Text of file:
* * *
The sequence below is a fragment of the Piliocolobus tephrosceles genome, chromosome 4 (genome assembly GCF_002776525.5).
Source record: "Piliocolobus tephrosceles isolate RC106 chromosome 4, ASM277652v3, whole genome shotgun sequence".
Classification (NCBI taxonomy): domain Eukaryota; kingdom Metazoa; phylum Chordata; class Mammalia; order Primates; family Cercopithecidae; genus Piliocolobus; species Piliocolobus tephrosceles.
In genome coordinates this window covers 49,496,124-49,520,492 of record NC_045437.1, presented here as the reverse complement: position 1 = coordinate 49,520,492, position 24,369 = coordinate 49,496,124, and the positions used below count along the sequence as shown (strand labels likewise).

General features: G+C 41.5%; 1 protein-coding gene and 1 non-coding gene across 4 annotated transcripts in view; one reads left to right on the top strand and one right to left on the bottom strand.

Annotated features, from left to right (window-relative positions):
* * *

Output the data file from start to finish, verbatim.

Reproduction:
The sequence below is a fragment of the Piliocolobus tephrosceles genome, chromosome 4 (genome assembly GCF_002776525.5).
Source record: "Piliocolobus tephrosceles isolate RC106 chromosome 4, ASM277652v3, whole genome shotgun sequence".
Classification (NCBI taxonomy): domain Eukaryota; kingdom Metazoa; phylum Chordata; class Mammalia; order Primates; family Cercopithecidae; genus Piliocolobus; species Piliocolobus tephrosceles.
In genome coordinates this window covers 49,496,124-49,520,492 of record NC_045437.1, presented here as the reverse complement: position 1 = coordinate 49,520,492, position 24,369 = coordinate 49,496,124, and the positions used below count along the sequence as shown (strand labels likewise).

General features: G+C 41.5%; 1 protein-coding gene and 1 non-coding gene across 4 annotated transcripts in view; one reads left to right on the top strand and one right to left on the bottom strand.

Annotated features, from left to right (window-relative positions):